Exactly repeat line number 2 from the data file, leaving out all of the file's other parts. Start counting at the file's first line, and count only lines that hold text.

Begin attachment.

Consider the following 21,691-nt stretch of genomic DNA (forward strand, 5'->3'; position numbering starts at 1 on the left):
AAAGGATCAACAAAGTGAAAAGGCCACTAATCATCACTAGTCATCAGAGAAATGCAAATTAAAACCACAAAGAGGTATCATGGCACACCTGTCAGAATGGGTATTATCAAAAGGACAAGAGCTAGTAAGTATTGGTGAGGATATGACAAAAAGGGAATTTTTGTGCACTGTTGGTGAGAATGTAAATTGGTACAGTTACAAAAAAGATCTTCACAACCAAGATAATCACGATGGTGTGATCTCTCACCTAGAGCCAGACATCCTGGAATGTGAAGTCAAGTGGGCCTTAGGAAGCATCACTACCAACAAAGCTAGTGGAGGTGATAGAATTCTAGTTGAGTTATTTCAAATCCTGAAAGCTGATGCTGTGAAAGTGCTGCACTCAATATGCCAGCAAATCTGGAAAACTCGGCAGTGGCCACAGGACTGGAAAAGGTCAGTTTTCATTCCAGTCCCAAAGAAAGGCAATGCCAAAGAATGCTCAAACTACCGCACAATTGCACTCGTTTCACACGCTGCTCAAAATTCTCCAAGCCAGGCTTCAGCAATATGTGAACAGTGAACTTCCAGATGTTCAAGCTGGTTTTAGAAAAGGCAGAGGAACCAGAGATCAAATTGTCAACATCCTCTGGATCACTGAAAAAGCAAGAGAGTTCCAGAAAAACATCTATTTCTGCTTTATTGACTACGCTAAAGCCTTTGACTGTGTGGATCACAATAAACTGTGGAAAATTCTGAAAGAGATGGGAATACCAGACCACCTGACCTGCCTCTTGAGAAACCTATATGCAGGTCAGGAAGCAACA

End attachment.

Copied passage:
AAAGGATCAACAAAGTGAAAAGGCCACTAATCATCACTAGTCATCAGAGAAATGCAAATTAAAACCACAAAGAGGTATCATGGCACACCTGTCAGAATGGGTATTATCAAAAGGACAAGAGCTAGTAAGTATTGGTGAGGATATGACAAAAAGGGAATTTTTGTGCACTGTTGGTGAGAATGTAAATTGGTACAGTTACAAAAAAGATCTTCACAACCAAGATAATCACGATGGTGTGATCTCTCACCTAGAGCCAGACATCCTGGAATGTGAAGTCAAGTGGGCCTTAGGAAGCATCACTACCAACAAAGCTAGTGGAGGTGATAGAATTCTAGTTGAGTTATTTCAAATCCTGAAAGCTGATGCTGTGAAAGTGCTGCACTCAATATGCCAGCAAATCTGGAAAACTCGGCAGTGGCCACAGGACTGGAAAAGGTCAGTTTTCATTCCAGTCCCAAAGAAAGGCAATGCCAAAGAATGCTCAAACTACCGCACAATTGCACTCGTTTCACACGCTGCTCAAAATTCTCCAAGCCAGGCTTCAGCAATATGTGAACAGTGAACTTCCAGATGTTCAAGCTGGTTTTAGAAAAGGCAGAGGAACCAGAGATCAAATTGTCAACATCCTCTGGATCACTGAAAAAGCAAGAGAGTTCCAGAAAAACATCTATTTCTGCTTTATTGACTACGCTAAAGCCTTTGACTGTGTGGATCACAATAAACTGTGGAAAATTCTGAAAGAGATGGGAATACCAGACCACCTGACCTGCCTCTTGAGAAACCTATATGCAGGTCAGGAAGCAACA